Euro ministers agree to ease bank levy conditions for Cyprus
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Faced with mounting public outrage in Cyprus and hostile reaction from global financial markets, the euro zone finance ministers have decided to ease the conditions of a bank levy for small savers, which was agreed last Saturday as part of a 10 billion-euro (13 billion dollars) bailout for the debt-stricken nation.
The ministers of the 17-nation euro group agreed at an emergency conference call on Monday night that small depositors on the Mediterranean island should be treated
differently under the bank levy plan approved by all member-nations.
They agreed that the Cypriot government would introduce progressivity in the one-off levy, meaning that it can shift the tax burden from savers below 1,00,000 euro level to large deposit holders.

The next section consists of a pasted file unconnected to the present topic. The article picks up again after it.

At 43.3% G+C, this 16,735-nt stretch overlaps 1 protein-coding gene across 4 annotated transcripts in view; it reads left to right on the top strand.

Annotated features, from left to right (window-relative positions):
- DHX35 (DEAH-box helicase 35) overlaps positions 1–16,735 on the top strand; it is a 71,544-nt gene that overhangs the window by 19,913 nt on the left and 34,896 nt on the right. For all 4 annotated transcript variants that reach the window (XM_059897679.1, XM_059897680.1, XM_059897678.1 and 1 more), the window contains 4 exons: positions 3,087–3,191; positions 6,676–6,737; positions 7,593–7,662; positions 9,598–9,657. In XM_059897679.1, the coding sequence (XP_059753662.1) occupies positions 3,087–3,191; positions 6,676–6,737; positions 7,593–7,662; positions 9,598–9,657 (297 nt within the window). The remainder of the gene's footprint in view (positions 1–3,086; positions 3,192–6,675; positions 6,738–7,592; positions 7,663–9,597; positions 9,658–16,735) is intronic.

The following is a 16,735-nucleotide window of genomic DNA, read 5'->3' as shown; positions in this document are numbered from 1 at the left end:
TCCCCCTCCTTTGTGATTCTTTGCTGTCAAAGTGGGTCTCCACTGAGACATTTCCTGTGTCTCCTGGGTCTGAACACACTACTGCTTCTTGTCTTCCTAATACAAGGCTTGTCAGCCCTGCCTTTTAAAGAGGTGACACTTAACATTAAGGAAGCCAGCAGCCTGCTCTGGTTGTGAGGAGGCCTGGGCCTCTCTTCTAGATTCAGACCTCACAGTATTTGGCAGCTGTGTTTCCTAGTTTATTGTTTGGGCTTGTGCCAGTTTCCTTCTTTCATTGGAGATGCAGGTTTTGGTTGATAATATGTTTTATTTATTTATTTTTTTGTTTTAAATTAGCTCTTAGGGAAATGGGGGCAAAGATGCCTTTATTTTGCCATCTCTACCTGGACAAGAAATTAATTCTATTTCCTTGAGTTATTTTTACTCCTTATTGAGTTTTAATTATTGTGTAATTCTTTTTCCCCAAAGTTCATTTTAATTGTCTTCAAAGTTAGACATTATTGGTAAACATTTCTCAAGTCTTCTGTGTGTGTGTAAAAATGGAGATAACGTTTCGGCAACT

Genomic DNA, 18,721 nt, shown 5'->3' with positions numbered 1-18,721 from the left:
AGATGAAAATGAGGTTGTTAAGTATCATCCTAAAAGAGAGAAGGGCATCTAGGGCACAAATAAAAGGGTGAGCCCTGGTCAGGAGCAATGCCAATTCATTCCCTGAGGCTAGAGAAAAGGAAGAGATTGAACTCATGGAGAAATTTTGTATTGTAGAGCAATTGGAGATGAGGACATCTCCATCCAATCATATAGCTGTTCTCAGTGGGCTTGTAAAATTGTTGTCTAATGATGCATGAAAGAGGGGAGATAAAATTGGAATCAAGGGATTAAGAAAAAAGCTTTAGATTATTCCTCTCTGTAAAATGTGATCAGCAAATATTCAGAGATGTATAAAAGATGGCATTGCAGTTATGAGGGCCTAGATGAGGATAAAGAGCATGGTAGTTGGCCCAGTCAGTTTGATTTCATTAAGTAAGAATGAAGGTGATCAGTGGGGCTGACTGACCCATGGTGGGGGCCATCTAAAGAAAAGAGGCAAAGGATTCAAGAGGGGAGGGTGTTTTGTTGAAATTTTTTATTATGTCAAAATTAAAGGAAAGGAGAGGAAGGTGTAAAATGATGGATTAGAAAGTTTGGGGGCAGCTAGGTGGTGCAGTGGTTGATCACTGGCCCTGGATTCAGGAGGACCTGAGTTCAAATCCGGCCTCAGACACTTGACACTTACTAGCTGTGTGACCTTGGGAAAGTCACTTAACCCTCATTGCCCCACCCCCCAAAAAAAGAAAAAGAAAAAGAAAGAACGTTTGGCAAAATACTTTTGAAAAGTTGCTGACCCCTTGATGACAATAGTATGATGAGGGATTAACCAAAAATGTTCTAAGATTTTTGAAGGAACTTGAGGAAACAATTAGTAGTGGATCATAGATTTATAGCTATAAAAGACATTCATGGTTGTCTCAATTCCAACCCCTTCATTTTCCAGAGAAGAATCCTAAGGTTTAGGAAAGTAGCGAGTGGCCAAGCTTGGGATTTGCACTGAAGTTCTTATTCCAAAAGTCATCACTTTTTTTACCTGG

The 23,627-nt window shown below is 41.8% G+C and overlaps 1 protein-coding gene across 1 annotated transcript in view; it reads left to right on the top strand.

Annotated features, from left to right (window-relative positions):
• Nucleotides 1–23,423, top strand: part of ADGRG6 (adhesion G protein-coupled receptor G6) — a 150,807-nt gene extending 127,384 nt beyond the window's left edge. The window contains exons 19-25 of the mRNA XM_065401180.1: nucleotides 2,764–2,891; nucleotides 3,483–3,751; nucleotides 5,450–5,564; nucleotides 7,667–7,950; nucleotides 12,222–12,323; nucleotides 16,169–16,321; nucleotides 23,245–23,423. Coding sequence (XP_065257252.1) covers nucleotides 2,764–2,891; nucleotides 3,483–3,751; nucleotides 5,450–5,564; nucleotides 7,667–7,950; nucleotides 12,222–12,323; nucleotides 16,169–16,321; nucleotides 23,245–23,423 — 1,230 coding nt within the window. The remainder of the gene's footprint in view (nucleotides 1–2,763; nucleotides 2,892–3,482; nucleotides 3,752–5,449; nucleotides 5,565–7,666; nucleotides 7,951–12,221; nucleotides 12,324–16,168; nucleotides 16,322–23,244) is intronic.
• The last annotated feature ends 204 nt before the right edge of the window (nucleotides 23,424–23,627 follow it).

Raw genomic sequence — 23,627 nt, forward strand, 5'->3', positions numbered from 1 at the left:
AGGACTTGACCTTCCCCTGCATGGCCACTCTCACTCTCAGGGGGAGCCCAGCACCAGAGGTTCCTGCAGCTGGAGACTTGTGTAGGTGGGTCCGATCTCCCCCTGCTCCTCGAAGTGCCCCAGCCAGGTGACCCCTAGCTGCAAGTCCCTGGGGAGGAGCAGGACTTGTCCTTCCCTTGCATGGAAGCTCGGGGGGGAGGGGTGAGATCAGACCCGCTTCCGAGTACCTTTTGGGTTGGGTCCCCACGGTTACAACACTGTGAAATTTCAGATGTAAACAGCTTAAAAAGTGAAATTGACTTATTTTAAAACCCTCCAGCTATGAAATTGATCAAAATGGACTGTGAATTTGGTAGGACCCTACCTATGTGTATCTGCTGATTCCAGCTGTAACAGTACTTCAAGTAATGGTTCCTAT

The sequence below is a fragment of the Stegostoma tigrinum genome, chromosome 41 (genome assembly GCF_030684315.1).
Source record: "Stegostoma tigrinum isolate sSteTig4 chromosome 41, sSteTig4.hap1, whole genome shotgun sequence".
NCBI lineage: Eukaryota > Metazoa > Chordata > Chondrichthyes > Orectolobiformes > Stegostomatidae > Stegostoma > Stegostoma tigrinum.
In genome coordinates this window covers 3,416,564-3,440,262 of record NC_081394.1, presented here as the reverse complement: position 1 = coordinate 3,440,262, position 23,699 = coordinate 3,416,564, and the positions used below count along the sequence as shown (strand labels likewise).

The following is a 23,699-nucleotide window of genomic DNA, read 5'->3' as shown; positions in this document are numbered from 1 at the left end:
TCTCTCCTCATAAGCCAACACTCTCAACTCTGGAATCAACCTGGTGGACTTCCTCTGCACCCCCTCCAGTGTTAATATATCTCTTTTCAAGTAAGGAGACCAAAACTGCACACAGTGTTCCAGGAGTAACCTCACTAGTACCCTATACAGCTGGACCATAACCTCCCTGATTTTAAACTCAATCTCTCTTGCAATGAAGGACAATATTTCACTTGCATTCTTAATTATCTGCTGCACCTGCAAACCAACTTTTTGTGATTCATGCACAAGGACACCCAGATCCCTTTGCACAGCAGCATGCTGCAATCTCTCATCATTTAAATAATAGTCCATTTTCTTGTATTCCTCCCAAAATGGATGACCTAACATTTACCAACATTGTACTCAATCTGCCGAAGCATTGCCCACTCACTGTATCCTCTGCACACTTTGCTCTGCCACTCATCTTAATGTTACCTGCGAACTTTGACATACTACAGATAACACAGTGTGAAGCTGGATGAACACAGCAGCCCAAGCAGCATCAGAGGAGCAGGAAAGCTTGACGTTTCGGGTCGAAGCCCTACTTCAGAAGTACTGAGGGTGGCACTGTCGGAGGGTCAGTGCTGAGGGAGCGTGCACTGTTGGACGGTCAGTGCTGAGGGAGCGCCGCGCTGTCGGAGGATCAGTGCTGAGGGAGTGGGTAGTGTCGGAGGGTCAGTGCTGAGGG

The finance ministers did not specify how this could be achieved, but one proposal is to increase the levy for deposits of about 1,00,000 euros to more than 12 per cent and
to introduce a tax-free threshold up to 20,000 euros.
However, the government will have to fulfil its commitment to raise 5.8 billion euros to secure the bailout.
As per the plan agreed last week depositors up to 1,00,000 euros would have to pay a one time levy of 6.75 per cent and those above that level will be charged 9.9 per cent.
Their decision unleashed massive protests in Cyprus and and sent shares tumbling in Asia and in Europe.
A meeting of the Cypriot parliament in Nicosia to vote on the bailout deal was postponed twice as the newly-elected government of president Nicos Anastasiades scrambled to get sufficient majority to pass the legislation.
A vote is now scheduled for Tuesday evening and the President, who took over only a week ago, is under intense pressure to announce changes to the tax plan before Parliament convenes.
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